DAMASCUS //Bashar Al Assad will not quit even under pressure from allies in Moscow and Beijing, the Russian foreign minister said yesterday.
"Assad is not going anywhere, no matter what anyone tells him, be it China or Russia," Sergei Lavrov said.
Mr Lavrov said Arab states had asked Russia to convey offers of safe passage to the Syrian president in an effort to persuade him to leave.
"And we replied: 'Why do we have to do it? If you have these plans, go to him directly yourselves'," Mr Lavrov said.
Russia, the regime's main arms supplier, has used its United Nations Security Council veto on resolutions critical of Mr Al Assad because they amount to outside efforts at regime change.
Mr Lavrov said even guarantees of safe passage were unlikely to stop the war.
"Western intelligence services have serious fears and forecasts that the toppling of Assad would not resolve the problem, that fighting would move to a new stage," he said.
Intensive fighting has reached the suburbs of Damascus and, in truth, the battle lines have long been drawn, with neither side expecting to be offered any quarter by their opponents, despite various stillborn attempts by UN envoys to broker a negotiated solution.
That both sides believe they are locked in a fight to the end is unambiguously spelt in graffiti on walls in the capital's outer reaches. Regime loyalists write: "Assad or no one", while rebels write: "Bashar, don't leave, we're coming for you".
More than 44,000 people have been killed since the uprising began in March 2011, a majority of them civilians, according to human rights organisations. Artillery, air strikes, ballistic missiles, tanks, car bombs and knives have all been used in a struggle that UN investigators said this week was increasingly marred by atrocities and sectarianism.
No day passes without fatalities, and yesterday was no different, with 86 people reported killed by the evening, although numbers are impossible to confirm.
A car bomb exploded in Qaboun, a restive eastern district of Damascus, killing at least five people, the Syrian Observatory for Human Rights said.
Qaboun encapsulates many of the complexities of the Syrian crisis, and is widely considered one of the more dangerous areas of the capital.
Key military bases are there, but so too are densely populated residential areas. Its population is a mix of Alawites and Sunni Muslims, regime security officers and ordinary civilians, staunch Assad loyalists and those seeking his overthrow - with a significant number of Palestinian refugees thrown in, caught between the two sides.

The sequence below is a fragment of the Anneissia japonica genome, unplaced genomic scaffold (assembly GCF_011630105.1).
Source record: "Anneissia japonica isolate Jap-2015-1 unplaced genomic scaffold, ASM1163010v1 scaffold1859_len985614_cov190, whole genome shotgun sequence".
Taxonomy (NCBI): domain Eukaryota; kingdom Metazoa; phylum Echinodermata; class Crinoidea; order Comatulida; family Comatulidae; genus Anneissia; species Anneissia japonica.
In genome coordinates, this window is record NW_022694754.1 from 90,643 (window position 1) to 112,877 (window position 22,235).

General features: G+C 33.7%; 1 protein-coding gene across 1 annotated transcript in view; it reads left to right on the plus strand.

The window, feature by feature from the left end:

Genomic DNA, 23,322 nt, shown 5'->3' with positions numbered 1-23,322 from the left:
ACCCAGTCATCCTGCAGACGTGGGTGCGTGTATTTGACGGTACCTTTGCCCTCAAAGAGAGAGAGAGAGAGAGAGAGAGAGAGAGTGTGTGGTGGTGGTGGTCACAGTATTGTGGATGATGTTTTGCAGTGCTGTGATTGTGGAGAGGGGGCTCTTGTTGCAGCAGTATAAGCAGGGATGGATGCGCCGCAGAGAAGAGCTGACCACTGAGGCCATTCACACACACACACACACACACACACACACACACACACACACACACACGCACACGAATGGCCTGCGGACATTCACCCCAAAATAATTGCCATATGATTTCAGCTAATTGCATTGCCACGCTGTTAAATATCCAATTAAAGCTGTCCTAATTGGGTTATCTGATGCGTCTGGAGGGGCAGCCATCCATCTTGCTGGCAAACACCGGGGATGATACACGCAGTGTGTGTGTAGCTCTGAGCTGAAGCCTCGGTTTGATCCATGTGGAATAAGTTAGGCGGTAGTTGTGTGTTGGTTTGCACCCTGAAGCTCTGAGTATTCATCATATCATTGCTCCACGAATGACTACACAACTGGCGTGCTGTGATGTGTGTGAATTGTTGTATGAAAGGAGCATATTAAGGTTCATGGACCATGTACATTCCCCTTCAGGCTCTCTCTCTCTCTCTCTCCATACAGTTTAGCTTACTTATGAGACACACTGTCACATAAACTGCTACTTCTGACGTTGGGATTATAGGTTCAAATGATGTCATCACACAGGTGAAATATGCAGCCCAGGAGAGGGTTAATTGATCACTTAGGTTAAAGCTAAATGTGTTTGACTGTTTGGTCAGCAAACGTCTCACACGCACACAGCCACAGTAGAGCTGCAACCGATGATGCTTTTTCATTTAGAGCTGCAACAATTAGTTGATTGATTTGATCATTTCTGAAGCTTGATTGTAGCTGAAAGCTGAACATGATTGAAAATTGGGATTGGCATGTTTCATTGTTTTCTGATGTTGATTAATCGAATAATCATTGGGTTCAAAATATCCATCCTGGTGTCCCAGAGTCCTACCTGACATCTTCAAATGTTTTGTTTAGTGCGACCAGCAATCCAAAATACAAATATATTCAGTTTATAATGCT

Parts of Qaboun are in regime hands, but other areas are essentially held by the rebel Free Syrian Army, which, residents say, conducts regular operations in the area as it attempts to open a gateway into the heart of Damascus.
Sana, the official news agency, said troops had repelled an attack yesterday on a military facility in Shabaa, on the eastern edge of Damascus, in which the army unit's commanding officer was killed.
It also said Haidar Al Smoudi, a cameraman with the state-run Syrian TV, was killed by gunmen in Damascus on Friday.
Despite the failure of diplomatic efforts to even stem, let alone halt, the bloodshed, the UN peace envoy Lakhdar Brahimi is expected to hold talks with Mr Al Assad in Damascus soon, although no date has been specified. Russia has also invited Mr Brahimi to Moscow for discussions.
A major international concern over the deepening Syria crisis has been chemical weapons stockpiles. Damascus has not formally acknowledged having such an arsenal, but Russia, which has military advisers in Syria, has sought to allay concerns they might be used by the regime or seized by rebels as they gain territory.
Mr Lavrov said Mr Al Assad's chemical weapons were currently "under control", although he criticised the western backers of Syria's opposition forjeopardising safeguards and making it more likely chemical arms would be taken by Islamist militants.